This thread seems light on real use cases. I know there are people eager to have integer generics, since they are essential for typing numpy, pandas, tensorflow and friends. And so there are good proposals floating around for this on typing-sig; I expect implementations within a year.

But integer ranges? I guess they would be useful to catch array indexing mistakes, but I don’t believe IndexError is the bane of anyone’s existence. And float ranges? I wouldn’t want to touch those with a 10-foot pole. What am I missing?

On Sat, Aug 8, 2020 at 15:28 Ricky Teachey <> wrote:
On Sat, Aug 8, 2020 at 5:51 PM Michael Smith <> wrote: 
This kind of thing is so powerful, and I would love to see tooling capable of it in the python ecosystem. I believe folks who say it's very hard to implement correctly, but I don't know that that's a good reason not to make the proposed range syntax legal for some primitive types like int. Tools like mypy can choose not to handle int[A:B] until they are ready, or forever, but someone else can still work on it.

I agree. 

A total, complete solution that successfully catches everything might well be out of reach. But that doesn't seem like a reason to not catch what can be caught.

 On Sat, Aug 8, 2020 at 5:51 PM Michael Smith <> wrote: 
Are we just talking about the language features here, or does this list include ideas for tooling like mypy?

Others will surely know better than me but it seems like that in order to add the ability to use the [ ]  operator on the int (and perhaps float) type, and to be able to "get at" the arguments that were provided to them, the language would first have to change to support that,.

But on the other hand there is no stopping someone from writing a library that writes its own Int and Float type hints that supports all of this, and putting it out in the universe to see what traction it gets.

I know for a fact I am not skilled enough to do this, unfortunately, so I'd have to leave it to someone else.

On Sat, Aug 8, 2020 at 4:42 PM Dominik Vilsmeier <> wrote:

By the way, I would find it more intuitive if the `stop` boundary was included in the interval, i.e. `int[0:10]` means all the integer numbers from 0 to 10 (including 10). I don't think that conflicts with the current notion of slices since they always indicate a position in the sequence, not the values directly (then `int[0:10]` would mean "the first 10 integer numbers", but where do they even start?).

It's always interesting how people's intuitions can differ. Making the stop value inclusive by default is a little jarring to me since it is so inconsistent with sequence indexing elsewhere. But I do see your point that in reality this is NOT slicing positions in a sequence (since it has no beginning and end). I don't think it would be a terrible thing for both start and stop to be inclusive by default.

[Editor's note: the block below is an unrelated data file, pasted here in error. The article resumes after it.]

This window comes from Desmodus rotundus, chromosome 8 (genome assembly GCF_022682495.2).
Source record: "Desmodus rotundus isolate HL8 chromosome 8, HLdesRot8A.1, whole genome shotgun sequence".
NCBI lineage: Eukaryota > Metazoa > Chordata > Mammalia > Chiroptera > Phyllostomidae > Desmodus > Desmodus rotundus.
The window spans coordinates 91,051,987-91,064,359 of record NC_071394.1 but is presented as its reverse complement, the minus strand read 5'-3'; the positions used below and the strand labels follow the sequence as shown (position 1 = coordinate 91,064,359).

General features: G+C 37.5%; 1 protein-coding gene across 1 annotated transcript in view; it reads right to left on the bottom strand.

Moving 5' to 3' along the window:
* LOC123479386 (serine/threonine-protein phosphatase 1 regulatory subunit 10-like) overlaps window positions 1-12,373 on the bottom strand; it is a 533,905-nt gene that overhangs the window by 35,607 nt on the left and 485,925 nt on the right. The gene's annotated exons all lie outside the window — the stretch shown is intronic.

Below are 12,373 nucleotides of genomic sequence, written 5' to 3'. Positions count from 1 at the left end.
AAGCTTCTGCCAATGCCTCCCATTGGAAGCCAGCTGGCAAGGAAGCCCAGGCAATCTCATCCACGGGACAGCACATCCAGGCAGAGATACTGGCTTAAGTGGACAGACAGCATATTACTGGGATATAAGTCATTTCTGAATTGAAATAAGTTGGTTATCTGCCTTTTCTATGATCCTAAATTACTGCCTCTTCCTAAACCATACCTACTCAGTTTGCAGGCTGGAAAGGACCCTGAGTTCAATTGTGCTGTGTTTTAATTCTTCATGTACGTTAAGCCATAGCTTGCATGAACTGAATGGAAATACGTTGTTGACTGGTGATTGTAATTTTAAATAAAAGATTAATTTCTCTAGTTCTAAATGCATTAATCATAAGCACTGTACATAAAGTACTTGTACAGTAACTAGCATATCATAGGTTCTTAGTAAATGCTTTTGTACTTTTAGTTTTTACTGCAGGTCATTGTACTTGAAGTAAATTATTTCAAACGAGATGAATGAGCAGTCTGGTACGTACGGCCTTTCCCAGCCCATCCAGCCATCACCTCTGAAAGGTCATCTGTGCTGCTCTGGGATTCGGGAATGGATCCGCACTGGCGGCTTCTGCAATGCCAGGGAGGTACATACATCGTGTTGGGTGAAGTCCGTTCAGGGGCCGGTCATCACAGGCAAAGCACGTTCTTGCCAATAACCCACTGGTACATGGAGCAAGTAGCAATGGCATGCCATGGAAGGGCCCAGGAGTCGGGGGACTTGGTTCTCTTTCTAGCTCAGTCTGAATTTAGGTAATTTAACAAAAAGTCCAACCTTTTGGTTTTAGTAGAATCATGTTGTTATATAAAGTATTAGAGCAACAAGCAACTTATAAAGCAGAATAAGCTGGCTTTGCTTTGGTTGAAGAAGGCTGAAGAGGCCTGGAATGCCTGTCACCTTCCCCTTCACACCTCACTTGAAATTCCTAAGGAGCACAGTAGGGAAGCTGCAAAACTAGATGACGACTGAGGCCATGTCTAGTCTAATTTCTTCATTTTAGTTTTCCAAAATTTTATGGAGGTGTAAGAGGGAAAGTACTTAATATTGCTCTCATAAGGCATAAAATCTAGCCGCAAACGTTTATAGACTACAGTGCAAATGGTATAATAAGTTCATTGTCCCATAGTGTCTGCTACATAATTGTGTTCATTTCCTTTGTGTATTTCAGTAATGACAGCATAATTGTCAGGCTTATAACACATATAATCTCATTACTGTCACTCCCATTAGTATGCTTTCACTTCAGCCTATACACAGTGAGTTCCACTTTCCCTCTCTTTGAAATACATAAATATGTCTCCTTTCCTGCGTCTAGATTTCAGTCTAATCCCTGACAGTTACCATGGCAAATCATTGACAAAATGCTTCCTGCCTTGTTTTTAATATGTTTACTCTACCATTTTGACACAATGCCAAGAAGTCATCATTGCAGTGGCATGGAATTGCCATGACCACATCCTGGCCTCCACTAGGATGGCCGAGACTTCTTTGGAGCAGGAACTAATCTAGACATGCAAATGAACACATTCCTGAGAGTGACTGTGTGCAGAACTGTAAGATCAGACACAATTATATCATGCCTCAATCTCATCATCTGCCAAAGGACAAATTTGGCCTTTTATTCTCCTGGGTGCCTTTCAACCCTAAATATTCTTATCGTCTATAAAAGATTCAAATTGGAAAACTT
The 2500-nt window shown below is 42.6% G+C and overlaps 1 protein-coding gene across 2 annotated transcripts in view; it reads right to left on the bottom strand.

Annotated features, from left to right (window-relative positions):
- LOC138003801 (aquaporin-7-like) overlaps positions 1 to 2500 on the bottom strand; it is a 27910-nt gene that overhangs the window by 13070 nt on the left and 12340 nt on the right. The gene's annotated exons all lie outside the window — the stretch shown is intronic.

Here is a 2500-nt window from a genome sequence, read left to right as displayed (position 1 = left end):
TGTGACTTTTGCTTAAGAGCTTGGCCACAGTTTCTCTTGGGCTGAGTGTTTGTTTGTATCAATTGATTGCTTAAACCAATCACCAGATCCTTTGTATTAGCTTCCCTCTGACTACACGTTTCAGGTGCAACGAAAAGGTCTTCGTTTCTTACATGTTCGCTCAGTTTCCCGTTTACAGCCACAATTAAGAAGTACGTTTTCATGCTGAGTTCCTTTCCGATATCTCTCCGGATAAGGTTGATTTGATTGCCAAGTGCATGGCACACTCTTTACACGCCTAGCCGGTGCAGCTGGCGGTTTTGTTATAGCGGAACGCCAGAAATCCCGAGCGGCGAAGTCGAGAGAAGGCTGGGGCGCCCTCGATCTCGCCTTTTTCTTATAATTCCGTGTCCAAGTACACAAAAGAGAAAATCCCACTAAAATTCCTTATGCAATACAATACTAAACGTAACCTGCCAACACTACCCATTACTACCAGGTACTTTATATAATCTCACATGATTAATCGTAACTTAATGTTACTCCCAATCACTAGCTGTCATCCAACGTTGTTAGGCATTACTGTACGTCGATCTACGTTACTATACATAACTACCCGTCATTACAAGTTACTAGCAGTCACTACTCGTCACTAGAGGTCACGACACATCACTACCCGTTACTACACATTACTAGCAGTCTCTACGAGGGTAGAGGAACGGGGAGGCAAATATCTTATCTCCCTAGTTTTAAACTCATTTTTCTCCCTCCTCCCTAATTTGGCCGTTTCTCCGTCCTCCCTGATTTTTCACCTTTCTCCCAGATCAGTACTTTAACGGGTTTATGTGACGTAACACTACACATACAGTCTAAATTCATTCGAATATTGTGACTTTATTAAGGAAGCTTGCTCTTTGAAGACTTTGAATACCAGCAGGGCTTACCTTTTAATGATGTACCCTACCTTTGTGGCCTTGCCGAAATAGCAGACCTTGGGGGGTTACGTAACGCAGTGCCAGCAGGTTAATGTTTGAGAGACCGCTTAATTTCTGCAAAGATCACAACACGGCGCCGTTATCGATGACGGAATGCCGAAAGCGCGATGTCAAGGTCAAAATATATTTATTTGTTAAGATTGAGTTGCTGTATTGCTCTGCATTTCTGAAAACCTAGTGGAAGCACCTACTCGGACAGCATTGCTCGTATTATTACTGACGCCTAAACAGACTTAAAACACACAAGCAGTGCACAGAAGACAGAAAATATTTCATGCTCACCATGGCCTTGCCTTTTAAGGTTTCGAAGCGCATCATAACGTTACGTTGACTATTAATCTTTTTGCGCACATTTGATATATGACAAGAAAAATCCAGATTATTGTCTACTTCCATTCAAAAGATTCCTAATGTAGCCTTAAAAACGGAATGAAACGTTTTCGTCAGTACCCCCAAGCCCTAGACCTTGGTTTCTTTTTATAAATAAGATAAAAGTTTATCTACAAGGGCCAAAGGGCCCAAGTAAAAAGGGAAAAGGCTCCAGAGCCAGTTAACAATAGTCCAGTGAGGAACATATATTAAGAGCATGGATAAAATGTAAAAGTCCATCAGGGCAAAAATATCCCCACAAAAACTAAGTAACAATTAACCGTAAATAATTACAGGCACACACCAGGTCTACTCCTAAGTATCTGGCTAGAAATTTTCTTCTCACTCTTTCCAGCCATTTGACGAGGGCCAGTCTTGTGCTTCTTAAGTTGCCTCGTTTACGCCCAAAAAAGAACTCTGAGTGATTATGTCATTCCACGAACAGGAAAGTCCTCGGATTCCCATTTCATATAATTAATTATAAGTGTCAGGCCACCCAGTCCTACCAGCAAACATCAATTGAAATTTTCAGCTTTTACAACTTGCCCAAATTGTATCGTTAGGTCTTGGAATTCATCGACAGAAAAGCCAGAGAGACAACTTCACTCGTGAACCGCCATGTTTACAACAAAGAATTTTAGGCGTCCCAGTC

But regardless of whether the stop value is inclusive or not, there are certainly going to be instances when someone will want inclusivity and others when they want exclusivity, and this applies to both the start and the stop value.

In other words, any syntax that did not provide the ability to state all of these number lines would seem pretty wanting:

0 < x < ∞  # all positive integers
-∞ < x < 0  # all negative integers
0.0 < x < ∞  # all positive floats
-∞ < x < 0.0  # all negative floats

0 <= x < ∞  # all positive integers, zero included
-∞ < x <= 0  # all negative integers, zero included
0.0 <= x < ∞  # all positive floats, zero included
-∞ < x <= 0.0  # all negative floats, zero included
0 <= x <= 10  # some inclusive int interval
0 < x < 10  # some exclusive int interval
0 < x <= 10  # some int interval, combined boundaries
0 <= x < 10  # some int interval, combined boundaries
0.0 <= x <= 10.0  # some inclusive float interval
0.0 < x < 10.0  # some exclusive float interval
0.0 < x <= 10.0  # some float interval, combined boundaries
0.0 <= x < 10.0  # some float interval, combined boundaries

And versions of all of these with step arguments.

A way around the inclusive vs exclusive problem might be to define some sort of indicator, or function, to modify the boundaries.

Here's several ideas of how to spell the number line 0 < x <=10:

>>> x: int[excv(0):incv(10)]  # where incv and excv stand for "inclusive" and "exclusive"
>>> x: int[@0:10]  # where the @ is read "almost" or "about" or "around" -- the idea is all boundaries are inclusive by default and the @ makes a boundary exclusive
>>> x: int[(0,"incv"):(10,"excv")]  # here we just pass tuples to the start and stop slice arguments, and the text indicates whether each boundary is inclusive (incv) or exclusive (excv)

I think the third is my favorite - it reads pretty nicely. Although it would be nicer if it didn't need the parentheses. The second one is interesting though.

But of course regardless of which of these spellings (or some other) is preferred, the default behavior would still need to be defined.


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